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posted by janrinok on Monday January 27 2020, @05:46PM   Printer-friendly

Arthur T Knackerbracket has found the following story:

Political polarization among Americans has grown rapidly in the last 40 years—more than in Canada, the United Kingdom, Australia or Germany—a phenomenon possibly due to increased racial division, the rise of partisan cable news and changes in the composition of the Democratic and Republican parties.

That's according to new research co-authored by Jesse Shapiro, a professor of political economy at Brown University. The study, conducted alongside Stanford University economists Levi Boxell and Matthew Gentzkow, was released on Monday, Jan. 20, as a National Bureau of Economic Research working paper.

In the study, Shapiro and colleagues present the first ever multi-nation evidence on long-term trends in "affective polarization"—a phenomenon in which citizens feel more negatively toward other political parties than toward their own. They found that in the U.S., affective polarization has increased more dramatically since the late 1970s than in the eight other countries they examined—the U.K., Canada, Australia, New Zealand, Germany, Switzerland, Norway and Sweden.

"A lot of analysis on polarization is focused on the U.S., so we thought it could be interesting to put the U.S. in context and see whether it is part of a global trend or whether it looks more exceptional," Shapiro said. "We found that the trend in the U.S. is indeed exceptional."

Using data from four decades of public opinion surveys conducted in the nine countries, the researchers used a so-called "feeling thermometer" to rate attitudes on a scale from 0 to 100, where 0 reflected no negative feelings toward other parties. They found that in 1978, the average American rated the members of their own political party 27 points higher than members of the other major party. By 2016, Americans were rating their own party 45.9 points higher than the other party, on average. In other words, negative feelings toward members of the other party compared to one's own party increased by an average of 4.8 points per decade.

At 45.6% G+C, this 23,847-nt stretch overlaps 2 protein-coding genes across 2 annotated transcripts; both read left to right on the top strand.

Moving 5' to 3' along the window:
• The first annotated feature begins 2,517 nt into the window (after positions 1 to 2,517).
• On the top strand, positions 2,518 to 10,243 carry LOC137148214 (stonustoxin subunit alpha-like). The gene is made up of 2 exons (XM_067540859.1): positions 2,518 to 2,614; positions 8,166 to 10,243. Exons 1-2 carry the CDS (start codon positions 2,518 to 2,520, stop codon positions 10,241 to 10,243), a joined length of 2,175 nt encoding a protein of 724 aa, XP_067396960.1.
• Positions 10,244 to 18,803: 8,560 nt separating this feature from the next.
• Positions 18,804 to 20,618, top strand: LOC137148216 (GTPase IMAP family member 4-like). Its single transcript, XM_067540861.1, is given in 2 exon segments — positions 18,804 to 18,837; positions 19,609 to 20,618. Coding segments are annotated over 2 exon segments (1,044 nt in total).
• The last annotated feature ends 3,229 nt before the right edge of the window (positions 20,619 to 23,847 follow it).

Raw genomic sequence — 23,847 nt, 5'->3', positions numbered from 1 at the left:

The researchers found that polarization had also risen in Canada, New Zealand and Switzerland in the last 40 years, but to a lesser extent. In the U.K., Australia, Germany, Norway and Sweden, polarization decreased.

More information: Levi Boxell et al, Cross-Country Trends in Affective Polarization, (2020). DOI: 10.3386/w26669


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  • (Score: 0) by Anonymous Coward on Wednesday January 29 2020, @08:11AM (1 child)

    by Anonymous Coward on Wednesday January 29 2020, @08:11AM (#950553)

    Left is a relative position not an absolute.
    The Democrats might be to the Right of the rest of the world, but they are Left of the Republicans.

  • (Score: 2) by Azuma Hazuki on Wednesday January 29 2020, @03:34PM

    by Azuma Hazuki (5086) on Wednesday January 29 2020, @03:34PM (#950665) Journal

    True but irrelevant, mostly because 1) we live in a global age now and 2) the "relative" aspect only exists on a pre-existing collection of absolutes. You may as well say that if you only look at the colors red, orange, and yellow, yellow is blue-violet "relative to red." You can't make that claim without knowing that there *is* a blue-violet.

    And yes, there is a real, absolute set of far-left to far-right. Absolute far left would be anarcho-communism, and absolute far right would be something like Saudi Arabia.

    --
    I am "that girl" your mother warned you about...